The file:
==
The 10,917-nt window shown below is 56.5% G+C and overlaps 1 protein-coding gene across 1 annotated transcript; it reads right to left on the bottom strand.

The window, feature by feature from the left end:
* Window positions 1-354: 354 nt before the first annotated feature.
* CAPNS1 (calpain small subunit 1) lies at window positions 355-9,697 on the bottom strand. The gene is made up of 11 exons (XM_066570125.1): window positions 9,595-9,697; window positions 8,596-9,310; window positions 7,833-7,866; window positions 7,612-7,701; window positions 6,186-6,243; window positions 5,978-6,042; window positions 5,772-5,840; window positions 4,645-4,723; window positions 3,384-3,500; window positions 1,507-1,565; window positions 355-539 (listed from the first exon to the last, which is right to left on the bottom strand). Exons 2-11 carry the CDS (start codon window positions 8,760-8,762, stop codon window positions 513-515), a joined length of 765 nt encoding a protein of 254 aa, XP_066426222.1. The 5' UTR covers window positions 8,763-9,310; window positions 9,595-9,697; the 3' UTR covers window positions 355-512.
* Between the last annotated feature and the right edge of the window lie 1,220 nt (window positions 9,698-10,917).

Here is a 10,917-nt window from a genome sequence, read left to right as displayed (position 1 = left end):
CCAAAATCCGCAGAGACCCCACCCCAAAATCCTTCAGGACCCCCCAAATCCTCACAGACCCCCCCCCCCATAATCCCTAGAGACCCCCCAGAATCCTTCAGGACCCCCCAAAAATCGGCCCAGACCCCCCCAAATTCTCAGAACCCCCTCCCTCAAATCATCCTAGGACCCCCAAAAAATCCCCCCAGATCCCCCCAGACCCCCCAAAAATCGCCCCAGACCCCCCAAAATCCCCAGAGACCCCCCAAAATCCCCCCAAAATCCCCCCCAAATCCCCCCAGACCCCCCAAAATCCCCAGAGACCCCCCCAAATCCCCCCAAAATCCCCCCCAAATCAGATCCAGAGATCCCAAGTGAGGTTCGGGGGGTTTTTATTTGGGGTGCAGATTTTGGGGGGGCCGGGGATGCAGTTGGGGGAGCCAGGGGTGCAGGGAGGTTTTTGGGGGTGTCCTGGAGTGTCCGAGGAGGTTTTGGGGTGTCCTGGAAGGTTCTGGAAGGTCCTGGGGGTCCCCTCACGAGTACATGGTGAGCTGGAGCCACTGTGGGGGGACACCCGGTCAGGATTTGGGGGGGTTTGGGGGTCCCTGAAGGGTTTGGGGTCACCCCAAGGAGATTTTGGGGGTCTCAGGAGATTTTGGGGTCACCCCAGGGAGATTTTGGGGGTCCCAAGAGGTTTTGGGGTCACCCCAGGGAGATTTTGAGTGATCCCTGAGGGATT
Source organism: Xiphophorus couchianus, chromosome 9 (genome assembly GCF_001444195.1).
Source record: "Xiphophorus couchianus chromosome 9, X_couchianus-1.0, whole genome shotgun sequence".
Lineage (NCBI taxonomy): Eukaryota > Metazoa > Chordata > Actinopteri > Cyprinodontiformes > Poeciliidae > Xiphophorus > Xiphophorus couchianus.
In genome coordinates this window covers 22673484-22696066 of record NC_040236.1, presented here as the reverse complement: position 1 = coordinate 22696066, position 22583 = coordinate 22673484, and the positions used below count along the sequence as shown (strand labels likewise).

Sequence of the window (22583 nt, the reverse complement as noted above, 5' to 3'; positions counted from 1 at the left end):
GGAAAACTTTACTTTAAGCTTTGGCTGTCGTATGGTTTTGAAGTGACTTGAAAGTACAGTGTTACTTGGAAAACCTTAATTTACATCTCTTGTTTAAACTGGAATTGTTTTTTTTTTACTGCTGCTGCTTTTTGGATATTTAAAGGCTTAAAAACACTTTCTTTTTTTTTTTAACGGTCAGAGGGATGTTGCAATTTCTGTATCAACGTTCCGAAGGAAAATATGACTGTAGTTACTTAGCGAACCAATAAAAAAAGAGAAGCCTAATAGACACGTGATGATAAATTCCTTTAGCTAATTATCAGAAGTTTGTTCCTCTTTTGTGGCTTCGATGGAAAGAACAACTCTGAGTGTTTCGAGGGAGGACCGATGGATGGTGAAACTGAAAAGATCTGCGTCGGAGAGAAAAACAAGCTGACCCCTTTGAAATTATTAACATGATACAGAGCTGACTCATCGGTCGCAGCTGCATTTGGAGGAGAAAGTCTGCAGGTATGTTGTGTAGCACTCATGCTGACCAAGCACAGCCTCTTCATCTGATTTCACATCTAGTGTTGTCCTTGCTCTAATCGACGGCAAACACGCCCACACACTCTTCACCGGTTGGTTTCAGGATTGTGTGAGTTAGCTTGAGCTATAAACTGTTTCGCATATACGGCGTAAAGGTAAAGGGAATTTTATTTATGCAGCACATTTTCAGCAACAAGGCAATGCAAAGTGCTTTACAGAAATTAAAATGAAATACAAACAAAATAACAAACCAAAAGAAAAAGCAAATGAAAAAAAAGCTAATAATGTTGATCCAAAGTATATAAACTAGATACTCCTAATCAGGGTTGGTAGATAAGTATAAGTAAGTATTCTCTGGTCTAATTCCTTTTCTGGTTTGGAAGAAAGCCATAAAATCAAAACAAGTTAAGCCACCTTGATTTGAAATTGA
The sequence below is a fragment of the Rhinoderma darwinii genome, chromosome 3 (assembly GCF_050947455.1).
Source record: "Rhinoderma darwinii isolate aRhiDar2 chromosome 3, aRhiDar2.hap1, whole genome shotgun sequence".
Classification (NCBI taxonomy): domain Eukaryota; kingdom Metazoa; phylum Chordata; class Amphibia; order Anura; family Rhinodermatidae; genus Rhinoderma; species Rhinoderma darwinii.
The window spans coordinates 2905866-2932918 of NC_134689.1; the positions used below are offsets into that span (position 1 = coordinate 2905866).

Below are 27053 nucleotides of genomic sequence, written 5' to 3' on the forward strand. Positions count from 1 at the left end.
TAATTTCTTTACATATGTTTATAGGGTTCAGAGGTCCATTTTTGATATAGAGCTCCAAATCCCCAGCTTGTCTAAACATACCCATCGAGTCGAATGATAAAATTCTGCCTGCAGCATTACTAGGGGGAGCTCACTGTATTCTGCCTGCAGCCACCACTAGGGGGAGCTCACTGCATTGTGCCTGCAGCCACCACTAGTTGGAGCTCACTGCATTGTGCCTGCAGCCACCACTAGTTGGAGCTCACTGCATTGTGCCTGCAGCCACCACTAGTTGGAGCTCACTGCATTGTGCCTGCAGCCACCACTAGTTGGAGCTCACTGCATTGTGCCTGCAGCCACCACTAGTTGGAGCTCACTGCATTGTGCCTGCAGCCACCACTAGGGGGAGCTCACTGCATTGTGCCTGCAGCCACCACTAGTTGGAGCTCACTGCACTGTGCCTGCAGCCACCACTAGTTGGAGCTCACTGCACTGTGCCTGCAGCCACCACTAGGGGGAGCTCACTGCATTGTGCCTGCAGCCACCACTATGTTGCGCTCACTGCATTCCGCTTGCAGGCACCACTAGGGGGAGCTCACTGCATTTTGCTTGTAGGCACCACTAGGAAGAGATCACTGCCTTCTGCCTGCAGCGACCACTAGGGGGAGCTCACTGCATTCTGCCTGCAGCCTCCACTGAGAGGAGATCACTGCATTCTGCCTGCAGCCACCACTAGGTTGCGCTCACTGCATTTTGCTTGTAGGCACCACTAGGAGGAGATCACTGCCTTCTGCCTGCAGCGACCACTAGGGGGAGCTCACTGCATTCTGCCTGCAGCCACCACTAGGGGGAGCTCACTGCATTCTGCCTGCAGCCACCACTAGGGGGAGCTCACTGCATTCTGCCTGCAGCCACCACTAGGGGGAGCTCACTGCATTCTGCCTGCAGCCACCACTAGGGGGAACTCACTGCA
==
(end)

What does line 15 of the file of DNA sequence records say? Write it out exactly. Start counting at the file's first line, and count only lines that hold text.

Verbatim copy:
Source record: "Rhinoderma darwinii isolate aRhiDar2 chromosome 3, aRhiDar2.hap1, whole genome shotgun sequence".